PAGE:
What Type of Nursing is Right for Me? - pg.2 | allnurses

What Type of Nursing is Right for Me? - page 3

Hello all, I am currently a nursing student in Texas who will be graduating (fingers crossed) in May. I feel a bit overwhelmed by all of the areas of nursing that are available to me and I am... Read More

  1. Visit  Sariga profile page
    0
    HI dear,
    Happy to know that you are interested in Psychiatric Nursing.Choose your functional area based on your interest dear you can be a challenging nurse in future no doubts in that.I think its better you do Msc Psychology too so that you can be a good communicator as well as a counsellor for all the needies.The scope is good.Go ahead .Dont be confused.All the very best.
    With lots of prayer
    Sariga
  2. Visit  aikz profile page
    0
    I would apply on a med-surg floor so you get everything. That way it's something you can put on your resume & you're exposed to a variety cases. From that you can decide where you want to go. I'm a new grad, been a nurse for a year now working on a med-surg floor. Unfortunately, mental health isn't my thing. We often get patients from the psychiatric unit because of overflow. Sometimes they can be quiet but when they start acting up, we really don't know how to deal with them. We have to call nurses from the psych unit to calm them down. But ever since working on a med-surg floor I found out that I'm interested in a lot of things. I just can't decide where I want to go next. My plan is to apply everywhere, anywhere and see which place accepts me and I'll take it from there. Good luck!
  3. Visit  lindykid profile page
    0
    Hello everyone,
    I have a big dilemma here too. I came out of nursing school a long time ago and went into a nursing home because that was the only job I could get because of the glut of nursing schools in my area. I did very well, learning how to manage time and tasks and was made charge nurse on the skilled unit in the facility rather quickly. I soon realized that I wanted to be in a hospital where I could really use the clinical skills I had mastered and applied to the nearby children's hospital that I had always had an affinity for and was hired to a med-surg unit. I loved it and transitioned well staying with that unit for a number of years until I lost a young girl who meant the world to our unit since she spent most of her life in the hospital rather than at home. I decided to transfer to the emergency department where I would not become as attached to the patients and I would use my skills much more effectively. Again, I was hired and transitioned well to the point of becoming shift supervisor. I loved my new position except the paperwork part of course. After a few years, I had a problem with my arm, or rather, my elbow. It became swollen and tender to the touch. The pediatricians sent me to an adult hospital for evaluation after the occupational nurse looked at me and scooted me out the door. After months of tests, I was diagnosed with RSD. Needless to say, that was the end of my career as an emergency room nurse. I have been out on disability for a number of years now but I still feel the pull to do some sort of nursing. I have recently gone back to school to finish my bachelors degree in nursing and believe I can be useful somewhere but I don't know where yet. I was hoping my nursing community would have some idea where I might fit in. Can anyone offer advice where I might fit in? Case management requires experience, chart review? Anything? Please help me move forward. Thanks so much..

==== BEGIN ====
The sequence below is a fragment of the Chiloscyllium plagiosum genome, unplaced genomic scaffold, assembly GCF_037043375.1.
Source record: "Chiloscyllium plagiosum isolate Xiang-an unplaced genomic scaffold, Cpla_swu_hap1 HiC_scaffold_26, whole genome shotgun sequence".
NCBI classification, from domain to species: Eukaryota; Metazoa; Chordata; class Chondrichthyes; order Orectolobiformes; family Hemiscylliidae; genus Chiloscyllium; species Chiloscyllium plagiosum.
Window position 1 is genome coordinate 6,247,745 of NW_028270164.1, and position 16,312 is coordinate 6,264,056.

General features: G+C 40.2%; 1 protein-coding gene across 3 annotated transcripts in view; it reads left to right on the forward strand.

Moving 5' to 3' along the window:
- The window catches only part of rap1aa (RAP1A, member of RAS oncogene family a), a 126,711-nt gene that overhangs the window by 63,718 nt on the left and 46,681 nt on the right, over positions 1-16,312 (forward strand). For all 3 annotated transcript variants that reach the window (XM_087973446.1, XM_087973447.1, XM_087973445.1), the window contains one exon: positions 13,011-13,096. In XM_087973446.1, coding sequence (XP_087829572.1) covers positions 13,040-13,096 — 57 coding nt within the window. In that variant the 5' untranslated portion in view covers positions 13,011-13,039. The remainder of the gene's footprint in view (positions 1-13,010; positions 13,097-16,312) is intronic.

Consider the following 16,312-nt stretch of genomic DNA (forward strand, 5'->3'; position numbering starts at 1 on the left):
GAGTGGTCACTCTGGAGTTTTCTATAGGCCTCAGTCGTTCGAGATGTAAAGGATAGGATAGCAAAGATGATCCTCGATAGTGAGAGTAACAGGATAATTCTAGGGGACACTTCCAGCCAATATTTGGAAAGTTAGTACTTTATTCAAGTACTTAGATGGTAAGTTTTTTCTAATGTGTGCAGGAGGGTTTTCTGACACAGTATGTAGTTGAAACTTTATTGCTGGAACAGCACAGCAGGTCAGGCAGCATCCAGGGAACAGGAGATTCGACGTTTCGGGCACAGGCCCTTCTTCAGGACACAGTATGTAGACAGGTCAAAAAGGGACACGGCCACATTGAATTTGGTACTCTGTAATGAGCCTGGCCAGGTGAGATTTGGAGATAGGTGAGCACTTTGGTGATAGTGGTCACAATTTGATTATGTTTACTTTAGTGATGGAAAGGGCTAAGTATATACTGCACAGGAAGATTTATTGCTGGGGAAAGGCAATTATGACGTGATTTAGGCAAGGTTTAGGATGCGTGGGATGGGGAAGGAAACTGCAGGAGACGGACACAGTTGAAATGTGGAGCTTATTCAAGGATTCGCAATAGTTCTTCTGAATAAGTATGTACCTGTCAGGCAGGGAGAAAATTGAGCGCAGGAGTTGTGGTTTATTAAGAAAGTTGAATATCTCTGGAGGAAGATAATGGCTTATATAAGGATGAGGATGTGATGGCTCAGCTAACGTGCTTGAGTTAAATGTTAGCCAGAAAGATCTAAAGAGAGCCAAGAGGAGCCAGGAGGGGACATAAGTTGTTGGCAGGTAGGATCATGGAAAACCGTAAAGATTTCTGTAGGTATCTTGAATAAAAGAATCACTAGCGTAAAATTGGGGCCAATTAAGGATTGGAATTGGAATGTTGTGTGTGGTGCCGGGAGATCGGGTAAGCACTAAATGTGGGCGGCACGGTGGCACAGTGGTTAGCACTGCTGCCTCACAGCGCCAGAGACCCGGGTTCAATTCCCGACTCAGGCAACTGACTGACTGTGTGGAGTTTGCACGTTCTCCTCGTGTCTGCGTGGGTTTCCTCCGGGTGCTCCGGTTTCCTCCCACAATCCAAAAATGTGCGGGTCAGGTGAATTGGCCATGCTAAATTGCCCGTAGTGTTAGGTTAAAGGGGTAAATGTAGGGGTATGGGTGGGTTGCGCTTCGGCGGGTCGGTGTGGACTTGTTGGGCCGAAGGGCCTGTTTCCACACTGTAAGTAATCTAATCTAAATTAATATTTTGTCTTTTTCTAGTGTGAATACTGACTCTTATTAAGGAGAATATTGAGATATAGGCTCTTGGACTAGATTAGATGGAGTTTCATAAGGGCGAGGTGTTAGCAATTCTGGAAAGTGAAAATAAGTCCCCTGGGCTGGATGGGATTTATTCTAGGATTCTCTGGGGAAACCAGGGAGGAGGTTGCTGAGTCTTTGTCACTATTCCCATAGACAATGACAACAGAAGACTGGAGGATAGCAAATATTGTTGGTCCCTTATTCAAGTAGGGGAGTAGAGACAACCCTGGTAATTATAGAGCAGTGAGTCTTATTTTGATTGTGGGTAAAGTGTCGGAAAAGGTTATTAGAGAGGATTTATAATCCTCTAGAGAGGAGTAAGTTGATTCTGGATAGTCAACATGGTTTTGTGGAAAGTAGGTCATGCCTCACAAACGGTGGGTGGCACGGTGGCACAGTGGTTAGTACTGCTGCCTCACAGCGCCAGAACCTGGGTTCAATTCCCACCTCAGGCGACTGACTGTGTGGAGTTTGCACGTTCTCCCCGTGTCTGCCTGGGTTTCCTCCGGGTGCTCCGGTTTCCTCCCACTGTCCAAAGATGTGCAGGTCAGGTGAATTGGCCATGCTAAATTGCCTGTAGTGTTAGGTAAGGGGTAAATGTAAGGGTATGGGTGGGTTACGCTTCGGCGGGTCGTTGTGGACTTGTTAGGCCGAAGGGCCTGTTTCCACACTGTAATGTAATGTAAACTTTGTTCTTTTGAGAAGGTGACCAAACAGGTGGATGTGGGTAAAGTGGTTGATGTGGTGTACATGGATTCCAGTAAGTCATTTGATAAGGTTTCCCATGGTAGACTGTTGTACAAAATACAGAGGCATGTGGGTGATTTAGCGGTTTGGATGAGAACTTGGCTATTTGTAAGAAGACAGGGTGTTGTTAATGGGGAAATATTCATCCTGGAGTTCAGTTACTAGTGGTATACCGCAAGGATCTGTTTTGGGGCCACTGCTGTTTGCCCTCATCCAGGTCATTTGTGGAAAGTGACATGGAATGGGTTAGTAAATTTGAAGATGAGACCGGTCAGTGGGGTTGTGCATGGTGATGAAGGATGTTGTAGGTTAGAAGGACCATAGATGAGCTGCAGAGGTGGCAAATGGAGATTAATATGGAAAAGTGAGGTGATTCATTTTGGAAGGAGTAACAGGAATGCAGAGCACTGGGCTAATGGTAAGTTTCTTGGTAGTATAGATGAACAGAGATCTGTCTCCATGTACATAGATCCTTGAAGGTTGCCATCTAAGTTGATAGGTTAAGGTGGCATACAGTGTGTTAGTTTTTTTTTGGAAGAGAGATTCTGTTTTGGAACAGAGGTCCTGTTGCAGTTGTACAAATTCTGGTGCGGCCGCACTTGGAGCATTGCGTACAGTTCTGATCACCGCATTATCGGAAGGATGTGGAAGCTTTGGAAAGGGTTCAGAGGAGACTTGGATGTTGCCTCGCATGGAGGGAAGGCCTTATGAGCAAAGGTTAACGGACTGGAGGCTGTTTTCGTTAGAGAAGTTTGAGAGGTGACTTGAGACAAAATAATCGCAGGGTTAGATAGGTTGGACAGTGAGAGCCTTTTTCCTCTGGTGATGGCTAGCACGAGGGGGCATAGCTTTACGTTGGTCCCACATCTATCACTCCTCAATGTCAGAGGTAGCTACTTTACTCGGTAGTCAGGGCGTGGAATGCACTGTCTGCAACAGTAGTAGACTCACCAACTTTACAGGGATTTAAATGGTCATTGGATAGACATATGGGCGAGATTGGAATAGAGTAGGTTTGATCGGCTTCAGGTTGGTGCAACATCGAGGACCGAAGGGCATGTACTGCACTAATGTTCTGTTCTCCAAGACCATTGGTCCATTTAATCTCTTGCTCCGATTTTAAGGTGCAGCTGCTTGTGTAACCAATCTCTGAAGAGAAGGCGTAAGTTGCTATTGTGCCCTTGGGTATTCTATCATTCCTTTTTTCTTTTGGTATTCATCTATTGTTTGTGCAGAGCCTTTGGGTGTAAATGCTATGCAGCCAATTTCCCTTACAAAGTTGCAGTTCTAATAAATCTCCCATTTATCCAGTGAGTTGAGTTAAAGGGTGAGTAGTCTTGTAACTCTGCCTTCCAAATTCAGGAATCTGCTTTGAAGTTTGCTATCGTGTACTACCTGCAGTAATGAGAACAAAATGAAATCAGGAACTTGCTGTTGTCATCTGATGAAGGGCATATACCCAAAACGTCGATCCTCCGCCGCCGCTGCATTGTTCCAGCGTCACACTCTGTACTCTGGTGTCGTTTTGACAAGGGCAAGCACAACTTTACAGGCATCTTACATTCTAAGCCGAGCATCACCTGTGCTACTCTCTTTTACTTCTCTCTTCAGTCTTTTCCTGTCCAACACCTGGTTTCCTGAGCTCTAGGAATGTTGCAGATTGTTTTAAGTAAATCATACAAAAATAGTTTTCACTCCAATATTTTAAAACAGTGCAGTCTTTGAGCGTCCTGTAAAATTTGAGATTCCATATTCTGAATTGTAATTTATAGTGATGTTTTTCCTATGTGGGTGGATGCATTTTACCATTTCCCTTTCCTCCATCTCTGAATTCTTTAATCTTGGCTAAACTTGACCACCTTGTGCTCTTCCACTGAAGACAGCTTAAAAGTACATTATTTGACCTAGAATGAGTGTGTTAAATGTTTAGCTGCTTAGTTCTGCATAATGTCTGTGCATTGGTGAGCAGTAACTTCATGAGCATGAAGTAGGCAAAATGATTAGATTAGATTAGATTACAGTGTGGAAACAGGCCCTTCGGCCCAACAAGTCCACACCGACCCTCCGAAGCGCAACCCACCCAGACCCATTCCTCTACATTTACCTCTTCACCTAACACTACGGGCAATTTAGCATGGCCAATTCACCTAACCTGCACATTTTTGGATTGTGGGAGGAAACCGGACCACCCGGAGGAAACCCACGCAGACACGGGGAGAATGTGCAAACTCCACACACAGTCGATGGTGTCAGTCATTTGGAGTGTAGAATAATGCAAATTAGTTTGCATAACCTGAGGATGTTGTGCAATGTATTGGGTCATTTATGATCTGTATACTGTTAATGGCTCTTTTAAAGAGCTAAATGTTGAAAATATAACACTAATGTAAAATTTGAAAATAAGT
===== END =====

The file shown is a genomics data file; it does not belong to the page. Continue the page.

4. Visit  FurBabyMom profile page
    0
    Original poster - my advice would be try and see what happens. If you think you want psych, the worst the hospital/agency can do is say no. I worked inpatient med/surg/tele for a year - and we had plenty of psych (whether it's dealing with patients, coworkers or with families of patients...pysch is abundant in hospitals).